As most of my readers know, I’m a Star Trek fan. I perform in a fan-based podcast called Outpost: a Star Trek Fan Production, and followed the TV series and movies for years. I have a bunch of Trek-related SF, as well. There’s something that appeals to the geek in me about the whole thing, and has done so since I was a kid.
One of the series’ most endearing traits (other than the great storytelling) has been their use of scientific jargon. The right tech language helps put the story in the right time frames. So, such Trek-talk as “warp speed” and tech like tricorders, dilithium crystals, transporters, and tritanium have entered our lexicon from the shows.
Tritanium is an interesting one. According to Star Trek: Memory Alpha, tritanium is supposed to be an ultrahard substance used in the construction of ships, stations, and other facilities in the Trekiverse. It sounds so plausible as to be real. And, here on Earth in the 21st century, it turns out tritanium does exist. In fact, I have a piece of it in my body, which makes me part of a trend in bio-engineering applications for healing and repair.
Yes, like many other folks on this planet, I’m becoming assimilated into the ranks of the bio-implant folk. Not quite Borg-ified, mind you. I think that “augmented” is a better term. Down in my left knee, there’s a tritanium joint. It’s actually made of a titanium alloy and Tritanium is its trade name. It replaces a damaged knee joint. Titanium (Ti) is can alloyed with a number of other elements (iron, vanadium, molybdenum, aluminum) to make very strong lightweight materials for all kinds of uses, including medical. To top it all off, the surgeon who put it there used a robotic arm-assisted piece of equipment that uses a 3D model of my knee (gained via CAT scan) as part of the joint replacement. It’s called a Mako robot, and the process is called makoplasty.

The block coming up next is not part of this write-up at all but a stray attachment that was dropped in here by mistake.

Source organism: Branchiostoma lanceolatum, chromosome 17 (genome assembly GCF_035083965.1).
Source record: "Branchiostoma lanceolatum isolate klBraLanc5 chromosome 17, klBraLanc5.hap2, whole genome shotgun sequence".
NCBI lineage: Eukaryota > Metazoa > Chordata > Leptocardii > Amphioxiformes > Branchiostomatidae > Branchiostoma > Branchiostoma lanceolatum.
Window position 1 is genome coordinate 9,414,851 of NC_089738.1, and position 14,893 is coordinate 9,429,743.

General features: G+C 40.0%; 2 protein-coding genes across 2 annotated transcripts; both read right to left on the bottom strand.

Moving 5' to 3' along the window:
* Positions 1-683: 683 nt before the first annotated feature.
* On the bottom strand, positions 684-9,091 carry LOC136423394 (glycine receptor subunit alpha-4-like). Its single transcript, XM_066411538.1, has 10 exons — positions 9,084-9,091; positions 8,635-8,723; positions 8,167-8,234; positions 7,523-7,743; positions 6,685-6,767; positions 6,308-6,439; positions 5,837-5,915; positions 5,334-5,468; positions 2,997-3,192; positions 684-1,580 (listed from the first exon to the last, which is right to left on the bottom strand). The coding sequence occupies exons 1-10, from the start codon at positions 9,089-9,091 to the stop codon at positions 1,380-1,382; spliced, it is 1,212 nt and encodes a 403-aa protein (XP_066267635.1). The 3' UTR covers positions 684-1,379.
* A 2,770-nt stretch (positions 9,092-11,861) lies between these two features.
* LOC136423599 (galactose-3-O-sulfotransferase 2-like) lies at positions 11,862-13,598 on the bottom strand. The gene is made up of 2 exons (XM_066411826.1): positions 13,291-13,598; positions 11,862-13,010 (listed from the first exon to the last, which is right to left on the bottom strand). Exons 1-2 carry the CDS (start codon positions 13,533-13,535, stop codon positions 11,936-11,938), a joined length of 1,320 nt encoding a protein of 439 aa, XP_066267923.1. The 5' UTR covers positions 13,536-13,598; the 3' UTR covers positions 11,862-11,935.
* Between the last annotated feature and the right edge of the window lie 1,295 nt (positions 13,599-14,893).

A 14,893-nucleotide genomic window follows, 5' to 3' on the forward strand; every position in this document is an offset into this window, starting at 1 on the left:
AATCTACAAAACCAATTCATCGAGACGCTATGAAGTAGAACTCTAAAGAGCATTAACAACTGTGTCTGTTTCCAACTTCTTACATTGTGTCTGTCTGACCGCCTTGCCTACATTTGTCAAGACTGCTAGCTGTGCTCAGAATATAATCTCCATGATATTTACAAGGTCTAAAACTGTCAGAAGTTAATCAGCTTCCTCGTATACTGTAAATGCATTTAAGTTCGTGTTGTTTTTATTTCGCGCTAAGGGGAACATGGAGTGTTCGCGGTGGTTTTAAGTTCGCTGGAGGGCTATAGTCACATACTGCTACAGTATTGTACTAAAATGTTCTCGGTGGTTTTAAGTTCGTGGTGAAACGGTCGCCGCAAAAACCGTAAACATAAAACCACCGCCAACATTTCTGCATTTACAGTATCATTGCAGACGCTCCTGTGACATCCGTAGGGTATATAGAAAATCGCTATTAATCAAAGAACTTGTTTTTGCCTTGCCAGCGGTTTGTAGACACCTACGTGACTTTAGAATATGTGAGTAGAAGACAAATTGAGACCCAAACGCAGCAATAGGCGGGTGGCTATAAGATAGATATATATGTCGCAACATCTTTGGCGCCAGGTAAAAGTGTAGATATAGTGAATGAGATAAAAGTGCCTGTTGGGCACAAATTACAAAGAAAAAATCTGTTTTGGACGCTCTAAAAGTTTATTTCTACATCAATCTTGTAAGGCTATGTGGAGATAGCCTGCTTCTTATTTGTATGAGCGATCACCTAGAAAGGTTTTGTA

I’m now seven weeks post-op and just the idea of robots doing surgery and Star Trek-style “tritanium” in my body is (to me) like the stuff of science fiction. Except, it’s happening here on Earth right now, using metals that are also important to the space-age technology we use to explore our planet via light-weight airframes and the universe with our various spacecraft. So, while Trek is set in the 24th Century, back here in the 21st, we’re getting a head start on enhanced craft…and humans. Now, as long as the Borg don’t show up, we should be in great shape!
By the way, this surgery and healing process is why I’ve been offline since late October. Surgery was in early November and it’s a pretty intense healing process. What I’d like to see now is some new Trek-enabled technology to help speed the healing from such implants. Anybody got a healing tricorder working yet?